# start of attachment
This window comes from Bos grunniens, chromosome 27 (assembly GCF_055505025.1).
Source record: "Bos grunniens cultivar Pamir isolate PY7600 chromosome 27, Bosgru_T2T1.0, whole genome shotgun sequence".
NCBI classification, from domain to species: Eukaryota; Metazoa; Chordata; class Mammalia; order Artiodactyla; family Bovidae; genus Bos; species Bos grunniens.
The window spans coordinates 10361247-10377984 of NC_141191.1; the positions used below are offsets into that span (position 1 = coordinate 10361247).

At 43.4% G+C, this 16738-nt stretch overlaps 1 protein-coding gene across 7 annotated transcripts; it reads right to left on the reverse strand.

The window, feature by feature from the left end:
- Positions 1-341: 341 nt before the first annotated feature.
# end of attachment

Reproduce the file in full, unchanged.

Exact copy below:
This window comes from Bos grunniens, chromosome 27 (assembly GCF_055505025.1).
Source record: "Bos grunniens cultivar Pamir isolate PY7600 chromosome 27, Bosgru_T2T1.0, whole genome shotgun sequence".
NCBI classification, from domain to species: Eukaryota; Metazoa; Chordata; class Mammalia; order Artiodactyla; family Bovidae; genus Bos; species Bos grunniens.
The window spans coordinates 10361247-10377984 of NC_141191.1; the positions used below are offsets into that span (position 1 = coordinate 10361247).

At 43.4% G+C, this 16738-nt stretch overlaps 1 protein-coding gene across 7 annotated transcripts; it reads right to left on the reverse strand.

The window, feature by feature from the left end:
- Positions 1-341: 341 nt before the first annotated feature.